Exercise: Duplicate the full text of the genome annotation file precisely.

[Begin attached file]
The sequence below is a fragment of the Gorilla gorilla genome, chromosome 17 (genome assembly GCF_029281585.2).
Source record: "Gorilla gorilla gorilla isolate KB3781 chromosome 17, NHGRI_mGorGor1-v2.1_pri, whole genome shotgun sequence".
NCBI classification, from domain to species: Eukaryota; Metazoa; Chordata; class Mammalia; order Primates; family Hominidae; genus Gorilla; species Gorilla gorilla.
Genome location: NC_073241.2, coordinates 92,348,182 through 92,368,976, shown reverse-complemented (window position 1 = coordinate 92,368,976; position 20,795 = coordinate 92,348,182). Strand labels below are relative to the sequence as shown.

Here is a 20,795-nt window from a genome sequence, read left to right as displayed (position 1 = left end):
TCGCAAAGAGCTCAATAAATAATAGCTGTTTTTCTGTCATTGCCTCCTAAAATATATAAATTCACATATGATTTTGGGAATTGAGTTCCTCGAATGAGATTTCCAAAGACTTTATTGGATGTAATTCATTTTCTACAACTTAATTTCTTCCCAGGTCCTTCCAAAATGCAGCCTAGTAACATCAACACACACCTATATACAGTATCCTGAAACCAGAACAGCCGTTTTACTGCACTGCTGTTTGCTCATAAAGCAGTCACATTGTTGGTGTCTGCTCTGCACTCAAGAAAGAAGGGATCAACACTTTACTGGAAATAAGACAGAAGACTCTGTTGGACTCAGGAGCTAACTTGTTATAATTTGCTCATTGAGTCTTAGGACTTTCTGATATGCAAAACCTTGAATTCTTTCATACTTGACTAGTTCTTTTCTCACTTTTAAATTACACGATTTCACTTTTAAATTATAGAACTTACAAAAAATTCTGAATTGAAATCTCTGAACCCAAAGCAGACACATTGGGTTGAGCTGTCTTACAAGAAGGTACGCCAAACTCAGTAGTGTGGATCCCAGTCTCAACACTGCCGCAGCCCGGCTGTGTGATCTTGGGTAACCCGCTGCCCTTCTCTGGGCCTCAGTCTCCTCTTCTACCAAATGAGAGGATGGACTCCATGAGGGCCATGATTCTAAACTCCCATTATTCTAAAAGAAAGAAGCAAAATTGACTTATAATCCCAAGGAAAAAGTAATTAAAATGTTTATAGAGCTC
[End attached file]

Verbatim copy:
The sequence below is a fragment of the Gorilla gorilla genome, chromosome 17 (genome assembly GCF_029281585.2).
Source record: "Gorilla gorilla gorilla isolate KB3781 chromosome 17, NHGRI_mGorGor1-v2.1_pri, whole genome shotgun sequence".
NCBI classification, from domain to species: Eukaryota; Metazoa; Chordata; class Mammalia; order Primates; family Hominidae; genus Gorilla; species Gorilla gorilla.
Genome location: NC_073241.2, coordinates 92,348,182 through 92,368,976, shown reverse-complemented (window position 1 = coordinate 92,368,976; position 20,795 = coordinate 92,348,182). Strand labels below are relative to the sequence as shown.

Here is a 20,795-nt window from a genome sequence, read left to right as displayed (position 1 = left end):
TCGCAAAGAGCTCAATAAATAATAGCTGTTTTTCTGTCATTGCCTCCTAAAATATATAAATTCACATATGATTTTGGGAATTGAGTTCCTCGAATGAGATTTCCAAAGACTTTATTGGATGTAATTCATTTTCTACAACTTAATTTCTTCCCAGGTCCTTCCAAAATGCAGCCTAGTAACATCAACACACACCTATATACAGTATCCTGAAACCAGAACAGCCGTTTTACTGCACTGCTGTTTGCTCATAAAGCAGTCACATTGTTGGTGTCTGCTCTGCACTCAAGAAAGAAGGGATCAACACTTTACTGGAAATAAGACAGAAGACTCTGTTGGACTCAGGAGCTAACTTGTTATAATTTGCTCATTGAGTCTTAGGACTTTCTGATATGCAAAACCTTGAATTCTTTCATACTTGACTAGTTCTTTTCTCACTTTTAAATTACACGATTTCACTTTTAAATTATAGAACTTACAAAAAATTCTGAATTGAAATCTCTGAACCCAAAGCAGACACATTGGGTTGAGCTGTCTTACAAGAAGGTACGCCAAACTCAGTAGTGTGGATCCCAGTCTCAACACTGCCGCAGCCCGGCTGTGTGATCTTGGGTAACCCGCTGCCCTTCTCTGGGCCTCAGTCTCCTCTTCTACCAAATGAGAGGATGGACTCCATGAGGGCCATGATTCTAAACTCCCATTATTCTAAAAGAAAGAAGCAAAATTGACTTATAATCCCAAGGAAAAAGTAATTAAAATGTTTATAGAGCTC